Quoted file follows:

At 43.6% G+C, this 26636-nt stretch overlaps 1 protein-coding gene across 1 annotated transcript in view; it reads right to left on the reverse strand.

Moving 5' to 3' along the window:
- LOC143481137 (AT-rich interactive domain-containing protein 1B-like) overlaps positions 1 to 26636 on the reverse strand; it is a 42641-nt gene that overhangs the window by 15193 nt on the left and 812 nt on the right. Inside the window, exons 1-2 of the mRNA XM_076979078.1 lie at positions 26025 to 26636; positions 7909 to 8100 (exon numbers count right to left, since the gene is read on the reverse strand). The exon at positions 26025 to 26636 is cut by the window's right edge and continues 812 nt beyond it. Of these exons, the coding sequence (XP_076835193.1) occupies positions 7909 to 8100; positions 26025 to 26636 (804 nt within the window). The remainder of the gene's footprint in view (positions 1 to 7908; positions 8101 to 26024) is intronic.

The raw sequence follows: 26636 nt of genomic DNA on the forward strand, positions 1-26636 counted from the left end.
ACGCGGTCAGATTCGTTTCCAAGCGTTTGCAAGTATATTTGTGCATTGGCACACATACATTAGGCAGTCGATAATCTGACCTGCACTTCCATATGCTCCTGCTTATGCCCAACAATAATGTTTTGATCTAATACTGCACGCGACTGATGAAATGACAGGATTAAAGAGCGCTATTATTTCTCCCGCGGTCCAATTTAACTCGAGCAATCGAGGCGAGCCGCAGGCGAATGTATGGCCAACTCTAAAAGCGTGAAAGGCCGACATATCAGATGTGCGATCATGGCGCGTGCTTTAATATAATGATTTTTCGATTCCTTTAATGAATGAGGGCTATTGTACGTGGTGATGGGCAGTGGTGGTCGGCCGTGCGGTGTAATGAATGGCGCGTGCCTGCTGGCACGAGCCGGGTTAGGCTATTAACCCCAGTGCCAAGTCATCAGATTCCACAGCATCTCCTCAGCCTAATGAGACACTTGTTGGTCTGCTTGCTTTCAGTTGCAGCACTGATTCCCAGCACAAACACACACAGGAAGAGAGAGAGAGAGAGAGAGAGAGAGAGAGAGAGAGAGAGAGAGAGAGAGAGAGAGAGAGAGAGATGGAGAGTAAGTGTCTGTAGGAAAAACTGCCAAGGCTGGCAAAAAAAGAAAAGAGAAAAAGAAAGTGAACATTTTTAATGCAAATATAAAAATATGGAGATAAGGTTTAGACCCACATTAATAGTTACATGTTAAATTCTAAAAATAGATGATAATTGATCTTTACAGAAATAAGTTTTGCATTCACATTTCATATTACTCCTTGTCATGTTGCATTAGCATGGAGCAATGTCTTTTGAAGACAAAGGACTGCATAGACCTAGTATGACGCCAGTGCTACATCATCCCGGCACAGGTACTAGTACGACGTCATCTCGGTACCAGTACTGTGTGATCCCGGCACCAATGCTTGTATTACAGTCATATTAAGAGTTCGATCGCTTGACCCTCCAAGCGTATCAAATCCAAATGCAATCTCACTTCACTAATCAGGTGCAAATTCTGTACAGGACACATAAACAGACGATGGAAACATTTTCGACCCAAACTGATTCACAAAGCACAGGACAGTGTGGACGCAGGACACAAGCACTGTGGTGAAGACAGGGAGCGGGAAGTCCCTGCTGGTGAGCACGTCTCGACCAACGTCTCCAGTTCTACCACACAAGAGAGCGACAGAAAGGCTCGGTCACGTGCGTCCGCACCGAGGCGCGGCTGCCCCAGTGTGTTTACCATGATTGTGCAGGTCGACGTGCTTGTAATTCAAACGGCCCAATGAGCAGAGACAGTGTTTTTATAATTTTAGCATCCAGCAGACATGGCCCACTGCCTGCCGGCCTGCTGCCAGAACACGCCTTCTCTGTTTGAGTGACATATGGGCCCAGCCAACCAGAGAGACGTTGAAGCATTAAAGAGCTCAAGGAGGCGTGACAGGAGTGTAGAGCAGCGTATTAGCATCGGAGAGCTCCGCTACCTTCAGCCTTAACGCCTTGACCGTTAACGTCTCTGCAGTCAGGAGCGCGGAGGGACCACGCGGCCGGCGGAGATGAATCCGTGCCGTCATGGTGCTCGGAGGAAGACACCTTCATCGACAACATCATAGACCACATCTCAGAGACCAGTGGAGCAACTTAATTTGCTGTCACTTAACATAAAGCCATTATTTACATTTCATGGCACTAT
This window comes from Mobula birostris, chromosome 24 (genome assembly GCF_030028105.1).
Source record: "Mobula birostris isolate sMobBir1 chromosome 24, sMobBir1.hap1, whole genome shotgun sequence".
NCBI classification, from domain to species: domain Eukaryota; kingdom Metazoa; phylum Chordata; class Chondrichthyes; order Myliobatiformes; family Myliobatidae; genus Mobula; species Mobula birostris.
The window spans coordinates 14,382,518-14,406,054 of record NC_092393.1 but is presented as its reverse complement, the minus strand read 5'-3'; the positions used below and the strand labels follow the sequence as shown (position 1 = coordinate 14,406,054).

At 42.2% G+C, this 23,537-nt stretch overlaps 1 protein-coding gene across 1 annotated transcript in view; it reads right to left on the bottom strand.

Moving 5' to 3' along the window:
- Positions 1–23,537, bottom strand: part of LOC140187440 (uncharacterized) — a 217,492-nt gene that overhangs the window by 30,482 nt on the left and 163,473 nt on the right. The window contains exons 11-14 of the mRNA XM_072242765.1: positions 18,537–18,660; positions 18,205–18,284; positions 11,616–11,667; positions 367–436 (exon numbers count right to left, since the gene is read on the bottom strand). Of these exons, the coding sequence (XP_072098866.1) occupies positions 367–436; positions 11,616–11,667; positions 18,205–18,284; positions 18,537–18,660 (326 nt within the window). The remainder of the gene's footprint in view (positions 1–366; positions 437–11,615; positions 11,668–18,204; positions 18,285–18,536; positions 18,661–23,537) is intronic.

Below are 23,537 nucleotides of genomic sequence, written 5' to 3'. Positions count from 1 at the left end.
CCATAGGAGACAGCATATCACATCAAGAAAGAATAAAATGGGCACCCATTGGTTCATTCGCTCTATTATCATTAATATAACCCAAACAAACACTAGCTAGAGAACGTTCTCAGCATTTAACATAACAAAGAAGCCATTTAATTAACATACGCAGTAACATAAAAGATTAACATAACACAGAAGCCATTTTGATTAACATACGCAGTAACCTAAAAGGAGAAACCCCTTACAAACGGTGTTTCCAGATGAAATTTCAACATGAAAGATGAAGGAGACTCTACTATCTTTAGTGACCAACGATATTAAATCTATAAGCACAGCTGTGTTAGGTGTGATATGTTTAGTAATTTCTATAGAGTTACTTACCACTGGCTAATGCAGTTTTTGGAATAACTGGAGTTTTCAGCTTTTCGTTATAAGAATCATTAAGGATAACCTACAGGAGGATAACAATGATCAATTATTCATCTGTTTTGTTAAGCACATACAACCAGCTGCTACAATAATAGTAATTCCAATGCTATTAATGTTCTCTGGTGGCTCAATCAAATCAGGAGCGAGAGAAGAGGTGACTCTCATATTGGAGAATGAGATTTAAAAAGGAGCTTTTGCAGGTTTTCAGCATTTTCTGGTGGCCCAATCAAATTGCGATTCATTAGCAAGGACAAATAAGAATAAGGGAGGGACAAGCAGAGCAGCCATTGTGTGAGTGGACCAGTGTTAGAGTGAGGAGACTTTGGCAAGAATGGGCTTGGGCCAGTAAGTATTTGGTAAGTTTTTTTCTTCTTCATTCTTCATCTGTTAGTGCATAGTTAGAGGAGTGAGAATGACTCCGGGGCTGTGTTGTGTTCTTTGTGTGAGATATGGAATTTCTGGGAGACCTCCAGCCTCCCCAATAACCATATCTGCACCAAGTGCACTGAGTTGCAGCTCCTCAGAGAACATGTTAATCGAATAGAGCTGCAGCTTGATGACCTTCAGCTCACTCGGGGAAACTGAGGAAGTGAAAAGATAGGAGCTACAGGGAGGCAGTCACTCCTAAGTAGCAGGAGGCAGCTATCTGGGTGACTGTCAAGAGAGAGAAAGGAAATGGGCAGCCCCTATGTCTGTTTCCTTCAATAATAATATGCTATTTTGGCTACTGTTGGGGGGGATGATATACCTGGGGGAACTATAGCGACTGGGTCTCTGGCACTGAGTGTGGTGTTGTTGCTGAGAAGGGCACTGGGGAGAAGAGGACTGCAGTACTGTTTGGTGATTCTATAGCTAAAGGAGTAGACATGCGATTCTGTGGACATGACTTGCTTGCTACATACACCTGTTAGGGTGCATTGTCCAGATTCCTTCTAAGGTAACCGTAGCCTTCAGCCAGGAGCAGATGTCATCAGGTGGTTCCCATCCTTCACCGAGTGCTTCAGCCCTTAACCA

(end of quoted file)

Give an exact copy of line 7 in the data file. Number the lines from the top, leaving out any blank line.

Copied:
Source record: "Mobula birostris isolate sMobBir1 chromosome 24, sMobBir1.hap1, whole genome shotgun sequence".